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Weak standards on dioxane plume clean-up could threaten Ann Arbor drinking water

Feb 18, 2016

Credit Ewashtenaw.org: http://bit.ly/1XCy6qr / Washtenaw County

For the last 30 years, a plume of a colorless, odorless toxic chemical has been steadily creeping toward one of the main water supplies in the city of Ann Arbor.

A plume of an organic solvent called 1,4-dioxane has been slowly spreading as it inches closer and closer to the Huron River.

Matthew Naud, the Environmental Coordinator for the City of Ann Arbor, joined Stateside to explain what a “dioxane plume” is, where it came from, and what is being done to clean it up.

“There was a company called Gelman Sciences over on Wagner Road [on the west side of the city], and they made medical filters, I think it was for kidney dialysis, and they used a solvent called 1,4-dioxane,” said Naud. “It was used on this site for many, many years, I think 800,000 pounds was the number they used, and it was disposed of in a number of ways.”

According to Naud, from the 1960s through the 1980s, it was sprayed on nearby fields and it was removed by using a deep water injection well. A graduate student at the University of Michigan discovered the chemical in a nearby lake, which led to the finding that the area had been contaminated by this chemical.

The state had to sue Gelman Sciences to have it cleaned up, and after Gelman was purchased by Pall Life Sciences, the court order to clean up the contamination carried over to the new owners.

Sabra Briere, a member of Ann Arbor City Council from the first ward, says the clean-up efforts are ongoing, but the spread of the plume hasn't slowed.

“Part of the reason I think there’s not an urgency [to stop the spread of the plume] is because while Ann Arbor gets its water supply from Barton Pond, the mass of the plume is not headed toward Barton Pond,” Briere told Stateside. “The mass of it is headed underneath the whole city going east.”

The people who are affected, according to Briere, are people who get their water from wells.

The regulation of 1,4-dioxane, or lack thereof, is one of the chief concerns for local officials.

“Everywhere else on the planet, they regulate this chemical around three parts per billion or less,” said Naud. “Michigan used to have a standard of three parts per billion.”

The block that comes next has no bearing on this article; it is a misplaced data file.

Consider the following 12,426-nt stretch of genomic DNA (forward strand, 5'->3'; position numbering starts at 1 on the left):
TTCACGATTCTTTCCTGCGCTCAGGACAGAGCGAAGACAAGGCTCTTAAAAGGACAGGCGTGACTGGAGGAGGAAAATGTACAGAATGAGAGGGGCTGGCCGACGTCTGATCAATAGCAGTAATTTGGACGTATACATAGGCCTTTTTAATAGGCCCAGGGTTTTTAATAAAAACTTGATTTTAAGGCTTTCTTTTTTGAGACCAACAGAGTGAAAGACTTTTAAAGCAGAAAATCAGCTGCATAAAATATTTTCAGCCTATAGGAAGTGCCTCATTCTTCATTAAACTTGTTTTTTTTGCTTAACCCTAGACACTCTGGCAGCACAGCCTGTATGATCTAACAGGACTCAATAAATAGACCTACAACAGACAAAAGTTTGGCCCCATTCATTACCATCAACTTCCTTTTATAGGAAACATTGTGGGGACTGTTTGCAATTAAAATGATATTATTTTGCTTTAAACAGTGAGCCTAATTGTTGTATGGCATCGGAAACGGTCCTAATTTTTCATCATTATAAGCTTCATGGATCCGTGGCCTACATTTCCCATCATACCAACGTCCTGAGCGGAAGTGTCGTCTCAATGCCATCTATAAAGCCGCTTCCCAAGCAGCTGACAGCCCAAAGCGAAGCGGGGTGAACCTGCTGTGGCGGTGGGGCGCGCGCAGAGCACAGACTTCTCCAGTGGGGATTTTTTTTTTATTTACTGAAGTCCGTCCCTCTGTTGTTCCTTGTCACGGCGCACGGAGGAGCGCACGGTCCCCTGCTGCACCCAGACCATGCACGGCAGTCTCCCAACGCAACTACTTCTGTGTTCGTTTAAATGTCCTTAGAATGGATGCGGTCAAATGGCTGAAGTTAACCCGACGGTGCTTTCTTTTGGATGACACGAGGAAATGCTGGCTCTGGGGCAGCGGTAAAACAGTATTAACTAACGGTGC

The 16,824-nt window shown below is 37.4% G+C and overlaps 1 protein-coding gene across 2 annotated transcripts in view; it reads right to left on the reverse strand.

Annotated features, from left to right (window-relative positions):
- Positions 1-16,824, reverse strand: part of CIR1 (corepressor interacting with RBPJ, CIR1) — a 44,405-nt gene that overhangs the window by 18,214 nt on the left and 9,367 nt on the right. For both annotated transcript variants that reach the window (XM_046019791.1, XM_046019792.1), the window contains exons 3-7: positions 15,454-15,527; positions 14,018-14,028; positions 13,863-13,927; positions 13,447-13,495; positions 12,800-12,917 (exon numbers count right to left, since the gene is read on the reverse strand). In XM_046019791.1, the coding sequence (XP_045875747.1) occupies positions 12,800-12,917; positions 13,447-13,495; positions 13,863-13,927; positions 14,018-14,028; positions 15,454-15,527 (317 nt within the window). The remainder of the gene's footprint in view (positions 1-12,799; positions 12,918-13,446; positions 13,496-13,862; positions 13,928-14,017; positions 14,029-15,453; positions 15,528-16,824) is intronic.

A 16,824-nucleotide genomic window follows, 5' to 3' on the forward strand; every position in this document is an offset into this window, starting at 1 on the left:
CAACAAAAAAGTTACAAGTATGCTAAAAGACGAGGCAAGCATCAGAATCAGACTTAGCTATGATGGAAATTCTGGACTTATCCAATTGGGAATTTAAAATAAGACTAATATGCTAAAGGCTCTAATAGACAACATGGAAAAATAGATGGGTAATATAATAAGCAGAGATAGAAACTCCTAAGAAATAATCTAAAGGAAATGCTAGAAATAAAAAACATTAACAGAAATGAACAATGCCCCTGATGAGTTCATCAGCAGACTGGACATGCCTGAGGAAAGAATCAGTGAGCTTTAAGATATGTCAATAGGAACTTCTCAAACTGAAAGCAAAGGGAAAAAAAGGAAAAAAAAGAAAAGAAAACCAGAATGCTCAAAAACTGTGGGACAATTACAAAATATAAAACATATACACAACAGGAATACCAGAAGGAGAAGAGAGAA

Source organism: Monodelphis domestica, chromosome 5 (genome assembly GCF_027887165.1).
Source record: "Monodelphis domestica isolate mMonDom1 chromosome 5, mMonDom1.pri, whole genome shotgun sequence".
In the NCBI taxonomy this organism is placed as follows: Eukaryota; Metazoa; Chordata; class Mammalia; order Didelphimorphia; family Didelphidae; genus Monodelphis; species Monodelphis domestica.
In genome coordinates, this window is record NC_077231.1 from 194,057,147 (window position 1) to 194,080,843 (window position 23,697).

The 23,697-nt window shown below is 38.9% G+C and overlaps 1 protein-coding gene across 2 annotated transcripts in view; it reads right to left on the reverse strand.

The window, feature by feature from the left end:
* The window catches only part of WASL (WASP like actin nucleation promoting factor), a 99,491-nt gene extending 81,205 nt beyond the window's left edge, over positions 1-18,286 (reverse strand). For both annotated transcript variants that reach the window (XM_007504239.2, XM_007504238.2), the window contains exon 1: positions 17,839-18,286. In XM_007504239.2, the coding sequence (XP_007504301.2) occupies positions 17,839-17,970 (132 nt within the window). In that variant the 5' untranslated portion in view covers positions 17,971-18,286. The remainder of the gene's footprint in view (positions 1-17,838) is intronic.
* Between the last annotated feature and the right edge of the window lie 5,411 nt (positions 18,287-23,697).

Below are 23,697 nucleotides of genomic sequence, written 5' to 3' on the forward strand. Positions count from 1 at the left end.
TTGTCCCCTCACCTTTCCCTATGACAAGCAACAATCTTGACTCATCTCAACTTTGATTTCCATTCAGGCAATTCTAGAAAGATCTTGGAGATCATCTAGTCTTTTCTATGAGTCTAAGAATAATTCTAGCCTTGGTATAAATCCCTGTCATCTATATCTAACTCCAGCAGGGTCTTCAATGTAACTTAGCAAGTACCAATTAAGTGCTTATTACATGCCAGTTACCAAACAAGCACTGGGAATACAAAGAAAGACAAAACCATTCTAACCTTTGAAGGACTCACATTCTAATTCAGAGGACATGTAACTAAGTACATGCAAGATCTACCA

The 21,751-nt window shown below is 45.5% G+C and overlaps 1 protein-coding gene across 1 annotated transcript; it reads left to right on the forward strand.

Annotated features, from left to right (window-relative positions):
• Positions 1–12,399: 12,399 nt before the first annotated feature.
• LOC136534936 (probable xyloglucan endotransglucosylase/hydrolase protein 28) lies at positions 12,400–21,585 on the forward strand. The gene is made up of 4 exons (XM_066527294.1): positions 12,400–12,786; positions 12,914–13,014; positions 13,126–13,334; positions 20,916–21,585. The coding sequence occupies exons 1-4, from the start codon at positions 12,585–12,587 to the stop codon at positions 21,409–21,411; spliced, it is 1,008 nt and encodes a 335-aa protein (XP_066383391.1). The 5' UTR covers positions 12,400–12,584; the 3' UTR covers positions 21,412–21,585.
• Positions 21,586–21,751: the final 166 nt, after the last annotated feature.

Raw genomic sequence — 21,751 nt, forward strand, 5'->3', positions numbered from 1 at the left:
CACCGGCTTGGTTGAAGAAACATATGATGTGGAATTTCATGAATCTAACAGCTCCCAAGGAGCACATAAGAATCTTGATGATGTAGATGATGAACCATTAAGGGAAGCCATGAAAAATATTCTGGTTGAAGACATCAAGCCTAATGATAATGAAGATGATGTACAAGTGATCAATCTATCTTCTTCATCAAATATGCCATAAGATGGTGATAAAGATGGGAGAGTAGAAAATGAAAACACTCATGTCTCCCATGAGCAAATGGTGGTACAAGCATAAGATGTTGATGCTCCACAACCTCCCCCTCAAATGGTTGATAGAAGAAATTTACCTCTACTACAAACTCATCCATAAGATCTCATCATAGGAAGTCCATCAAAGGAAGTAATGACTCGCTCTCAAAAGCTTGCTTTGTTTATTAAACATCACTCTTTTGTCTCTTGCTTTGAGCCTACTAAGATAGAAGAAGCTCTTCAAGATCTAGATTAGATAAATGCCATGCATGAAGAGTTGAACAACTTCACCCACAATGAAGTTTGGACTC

The current drinking water standard in the state of Michigan is 85 parts per billion.

According to Briere, former Michigan Governor Jennifer Granholm set the wheels in motion to put tougher restrictions on 1,4-dioxane, but the state government has yet to follow through on it. In fact, U.S. Rep. Debbie Dingell recently wrote an open letter to MDEQ (Michigan Department of Environmental Quality) director Keith Creagh, seeking stricter regulations for it.

“Our big concern is the EPA said this was more toxic, and the state has not responded with a more stringent standard,” said Naud.

When asked why the standards have been lowered over the years, Naud replied: “It’s cheaper for business.”

“We all want our businesses to thrive,” added Briere. “But not at the expense of the community."

“This is about the commitment the state is willing to make consistently to ensure that water is safe,” said Briere. “That a resource that is such an important part of Michigan’s history and Michigan’s glorious benefits is something that we can all enjoy. And that deep commitment that we’re looking to the state to make that when something goes wrong it’s addressed, that’s the needle we want to move. That’s not what we’re seeing when it comes to 1,4-dioxane, and it’s not what we’re seeing in other places. 1,4-dioxane is Ann Arbor’s big issue, but it’s not only in Ann Arbor.”

Evan Pratt, the Washtenaw County water resources commissioner, joined Stateside to lend his expertise, and said the size and scope of the problem should be enough to sound the alarm with the state government in Lansing.

“In the late 80s, the DEQ declared this the second-most polluted site in the state, and it’s bigger now than it was then,” said Pratt.

Pratt says he wants to see more resources devoted to monitoring the plume, as well as a contingency plan for what happens if it does reach the city’s drinking water supply.

Listen to the full segment below to hear interviews with all three guests. The topics include a more in-depth look into the history of the plume, the clean-up efforts, and what the residents of Ann Arbor need to know about the problem.  

Also, click here to listen to our interview of Robert Wagner from the Michigan DEQ as he joined Stateside to respond to the criticism of the dioxane plume regulations and the clean-up in Ann Arbor.